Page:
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Foreign Correspondent

Being the Ongoing Tales, Triumphs, Struggles (mostly struggles) and Occasional Adventures of Freelance Foreign Correspondent Shawn Gerald Blore, based in Rio de Janeiro

Monday, October 02, 2006

Brazilian Election - Thieves Return to Office

I wrote the screed below about the WSJ editorial as an email to a friend a few days before Brazil's election. Last night the results of Brazil's first round of polling came in. Slippery leftist Lula finished with 48.61% of the vote, just shy of the 50% margin of victory. He will now be forced into a run-off with the second ranked candidate Geraldo Alckmin (41.64%) at the end of October. Lula's fall from some 55% of the vote a week ago has been quite dramatic. Some attribute it to his blowing off a national televised debate. Some say it's a result of a Watergate like scandal that's broken in the past week, in which Lula's close aides were arrested with US$700,000 in unsourced money, trying to buy a dossier containing sleaze and scandal to be used on the opposition candidates. The voters, it is alleged, are punishing Lula for the stench of ongoing corruption.

It would be a truly healthy thing if this were true, but somehow I doubt it. In other returns from last night, Paulo Maluf - the former mayor of Sao Paulo mentioned in the post below, who stole some US$400 million while in office - got re-elected to the federal congress. He got more votes than any other candidate in the country.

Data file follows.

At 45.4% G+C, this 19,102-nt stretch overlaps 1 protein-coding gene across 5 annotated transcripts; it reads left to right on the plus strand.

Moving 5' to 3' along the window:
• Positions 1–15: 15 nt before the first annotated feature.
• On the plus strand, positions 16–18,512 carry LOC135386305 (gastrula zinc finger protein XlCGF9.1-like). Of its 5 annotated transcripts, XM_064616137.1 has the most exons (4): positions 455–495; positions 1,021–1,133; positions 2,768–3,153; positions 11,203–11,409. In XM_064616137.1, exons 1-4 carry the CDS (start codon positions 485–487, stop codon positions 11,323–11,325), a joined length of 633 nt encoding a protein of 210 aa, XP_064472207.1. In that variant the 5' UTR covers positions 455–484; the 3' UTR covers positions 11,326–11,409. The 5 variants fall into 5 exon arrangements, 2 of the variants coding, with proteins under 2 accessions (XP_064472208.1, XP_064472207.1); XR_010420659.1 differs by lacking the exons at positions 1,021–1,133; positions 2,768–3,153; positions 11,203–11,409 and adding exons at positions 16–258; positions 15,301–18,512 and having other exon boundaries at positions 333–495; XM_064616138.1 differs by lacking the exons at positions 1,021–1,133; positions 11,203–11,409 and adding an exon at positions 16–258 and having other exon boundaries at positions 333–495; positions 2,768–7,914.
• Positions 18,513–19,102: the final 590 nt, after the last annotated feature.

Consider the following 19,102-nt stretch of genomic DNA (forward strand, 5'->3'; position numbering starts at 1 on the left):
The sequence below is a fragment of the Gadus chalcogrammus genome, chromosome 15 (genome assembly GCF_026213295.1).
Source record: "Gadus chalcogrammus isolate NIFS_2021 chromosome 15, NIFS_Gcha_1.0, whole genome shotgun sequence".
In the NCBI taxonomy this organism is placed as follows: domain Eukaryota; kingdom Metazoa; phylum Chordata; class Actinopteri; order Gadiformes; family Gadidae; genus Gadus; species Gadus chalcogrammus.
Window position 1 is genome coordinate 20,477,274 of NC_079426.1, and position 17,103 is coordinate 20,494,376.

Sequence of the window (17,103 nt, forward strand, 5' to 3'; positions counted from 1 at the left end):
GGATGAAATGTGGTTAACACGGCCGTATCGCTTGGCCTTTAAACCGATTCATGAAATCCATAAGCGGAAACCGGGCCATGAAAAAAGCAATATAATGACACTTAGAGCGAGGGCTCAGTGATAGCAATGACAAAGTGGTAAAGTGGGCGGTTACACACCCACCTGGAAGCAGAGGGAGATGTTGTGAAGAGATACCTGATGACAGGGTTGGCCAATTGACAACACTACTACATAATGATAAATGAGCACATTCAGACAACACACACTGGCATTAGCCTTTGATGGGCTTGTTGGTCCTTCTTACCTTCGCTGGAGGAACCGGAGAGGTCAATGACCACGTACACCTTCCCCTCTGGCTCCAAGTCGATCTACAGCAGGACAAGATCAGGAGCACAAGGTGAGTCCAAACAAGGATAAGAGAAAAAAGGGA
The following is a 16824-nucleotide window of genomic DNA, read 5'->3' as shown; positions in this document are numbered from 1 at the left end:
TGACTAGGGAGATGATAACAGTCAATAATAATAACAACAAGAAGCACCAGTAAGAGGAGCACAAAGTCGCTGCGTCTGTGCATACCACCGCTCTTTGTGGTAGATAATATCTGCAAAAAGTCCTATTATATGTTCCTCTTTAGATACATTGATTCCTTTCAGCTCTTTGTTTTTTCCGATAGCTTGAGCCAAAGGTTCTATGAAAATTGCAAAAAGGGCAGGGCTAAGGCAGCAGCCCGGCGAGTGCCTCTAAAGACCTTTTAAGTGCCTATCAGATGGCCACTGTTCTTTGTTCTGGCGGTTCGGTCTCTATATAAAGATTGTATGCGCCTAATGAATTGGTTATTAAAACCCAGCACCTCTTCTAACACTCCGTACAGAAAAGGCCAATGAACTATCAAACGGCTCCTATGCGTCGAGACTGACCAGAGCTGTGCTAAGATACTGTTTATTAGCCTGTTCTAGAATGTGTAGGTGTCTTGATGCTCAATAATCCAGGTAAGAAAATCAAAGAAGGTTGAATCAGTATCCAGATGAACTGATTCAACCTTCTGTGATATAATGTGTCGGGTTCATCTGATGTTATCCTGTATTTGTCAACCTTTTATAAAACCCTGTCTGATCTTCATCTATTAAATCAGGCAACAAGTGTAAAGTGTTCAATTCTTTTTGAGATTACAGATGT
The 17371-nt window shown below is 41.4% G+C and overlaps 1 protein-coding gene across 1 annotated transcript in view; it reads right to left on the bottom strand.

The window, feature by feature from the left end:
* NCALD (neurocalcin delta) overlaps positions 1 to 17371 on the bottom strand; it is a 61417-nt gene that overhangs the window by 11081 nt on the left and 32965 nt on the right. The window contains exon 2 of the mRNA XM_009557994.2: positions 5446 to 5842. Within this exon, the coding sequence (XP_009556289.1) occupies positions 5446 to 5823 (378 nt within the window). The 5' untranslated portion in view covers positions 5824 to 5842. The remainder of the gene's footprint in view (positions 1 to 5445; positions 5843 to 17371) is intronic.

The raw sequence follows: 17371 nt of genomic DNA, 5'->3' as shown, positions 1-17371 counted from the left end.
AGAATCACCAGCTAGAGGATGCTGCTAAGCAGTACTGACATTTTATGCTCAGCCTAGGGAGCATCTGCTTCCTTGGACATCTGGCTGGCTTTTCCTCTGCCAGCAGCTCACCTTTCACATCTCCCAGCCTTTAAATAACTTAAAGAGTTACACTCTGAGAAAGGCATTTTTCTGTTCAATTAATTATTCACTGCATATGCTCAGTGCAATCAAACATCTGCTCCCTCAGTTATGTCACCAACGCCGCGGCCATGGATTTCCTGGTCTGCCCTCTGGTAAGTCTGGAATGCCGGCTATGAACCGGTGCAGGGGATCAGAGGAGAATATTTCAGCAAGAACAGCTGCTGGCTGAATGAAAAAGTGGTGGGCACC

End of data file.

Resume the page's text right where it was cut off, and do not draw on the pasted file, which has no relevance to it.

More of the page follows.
The ex-governor of Para state, who stole some US$700 million, also got re-elected to congress last night. As did 7 of the 12 congressmen accused of receiving money in the Mensalão vote buying scandal.

Also returning to office – my personal favourite result – is Fernando Collor de Mello, the ex-Brazilian president impeached and driven from office in 1992 for corruption. The good people of his home state of Alagoas have elected him to the senate.

Brazilian voters don’t punish corruption because after 500 years they have come to expect it as the norm. Even Lula’s PT party, which promised for 25 years to put an end to corruption if they ever achieved power, has proven unable to keep their hands off state funds. So why fight it? Instead, look to elect a corrupt politician who will steer some of the grease your way. Rouba mas faz. Pra mim.


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